Codecov vs Jenkins: What are the differences?
Developers describe Codecov as "Hosted coverage reports with awesome features to enhance your CI workflow". Our patrons rave about our elegant coverage reports, integrated pull request comments, interactive commit graphs, our Chrome plugin and security. On the other hand, Jenkins is detailed as "An extendable open source continuous integration server". In a nutshell Jenkins CI is the leading open-source continuous integration server. Built with Java, it provides over 300 plugins to support building and testing virtually any project.
Codecov can be classified as a tool in the "Code Coverage" category, while Jenkins is grouped under "Continuous Integration".
Some of the features offered by Codecov are:
- Beautiful Reports
- Pull Request Comments
- Interactive Commit Graphs
On the other hand, Jenkins provides the following key features:
- Easy installation
- Easy configuration
- Change set support
"More stable than coveralls" is the primary reason why developers consider Codecov over the competitors, whereas "Hosted internally" was stated as the key factor in picking Jenkins.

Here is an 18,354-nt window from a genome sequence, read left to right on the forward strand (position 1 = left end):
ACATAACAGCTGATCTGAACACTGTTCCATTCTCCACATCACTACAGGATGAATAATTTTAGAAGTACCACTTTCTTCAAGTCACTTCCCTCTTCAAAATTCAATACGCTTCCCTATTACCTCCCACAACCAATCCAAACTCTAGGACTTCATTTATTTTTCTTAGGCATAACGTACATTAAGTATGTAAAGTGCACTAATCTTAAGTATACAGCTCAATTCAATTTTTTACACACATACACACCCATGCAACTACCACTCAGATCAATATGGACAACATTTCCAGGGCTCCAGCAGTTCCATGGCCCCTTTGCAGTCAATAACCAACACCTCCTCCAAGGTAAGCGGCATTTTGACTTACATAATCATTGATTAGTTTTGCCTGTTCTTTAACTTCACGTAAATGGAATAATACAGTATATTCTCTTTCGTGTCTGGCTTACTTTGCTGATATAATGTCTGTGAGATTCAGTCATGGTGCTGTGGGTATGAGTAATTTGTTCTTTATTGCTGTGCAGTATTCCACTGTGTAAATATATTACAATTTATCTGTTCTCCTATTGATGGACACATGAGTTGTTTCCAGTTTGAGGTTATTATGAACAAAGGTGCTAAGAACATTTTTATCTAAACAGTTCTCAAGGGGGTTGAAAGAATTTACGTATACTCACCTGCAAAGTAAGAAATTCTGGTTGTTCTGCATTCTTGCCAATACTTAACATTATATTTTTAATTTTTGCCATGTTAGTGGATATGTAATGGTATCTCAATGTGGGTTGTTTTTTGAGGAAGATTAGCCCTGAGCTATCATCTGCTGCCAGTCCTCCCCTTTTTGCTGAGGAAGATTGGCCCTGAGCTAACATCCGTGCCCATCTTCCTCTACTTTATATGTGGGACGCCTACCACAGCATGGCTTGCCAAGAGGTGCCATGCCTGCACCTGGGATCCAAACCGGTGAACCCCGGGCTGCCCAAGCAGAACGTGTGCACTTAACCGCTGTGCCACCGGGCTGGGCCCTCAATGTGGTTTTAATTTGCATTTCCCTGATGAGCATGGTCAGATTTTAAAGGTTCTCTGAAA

Jenkins is an open source tool with 13.2K GitHub stars and 5.43K GitHub forks. Here's a link to Jenkins's open source repository on GitHub.
According to the StackShare community, Jenkins has a broader approval, being mentioned in 1753 company stacks & 1479 developers stacks; compared to Codecov, which is listed in 49 company stacks and 28 developer stacks.
What is Codecov?
What is Jenkins?
Want advice about which of these to choose?Ask the StackShare community!
All of our pull requests are automatically tested using Jenkins' integration with GitHub, and we provision and deploy our servers using Jenkins' interface. This is integrated with HipChat, immediately notifying us if anything goes wrong with a deployment.
Jenkins is our go-to devops automation tool. We use it for automated test builds, all the way up to server updates and deploys. It really helps maintain our homegrown continuous-integration suite. It even does our blue/green deploys.
- Continuous Deploy
- Dev stage: autodeploy by trigger push request from 'develop' branch of Gitlab
- Staging and production stages: Build and rollback quicly with Ansistrano playbook
- Sending messages of job results to Chatwork.
Currently serves as the location that our QA team builds various automated testing jobs.
At one point we were using it for builds, but we ended up migrating away from them to Code Pipelines.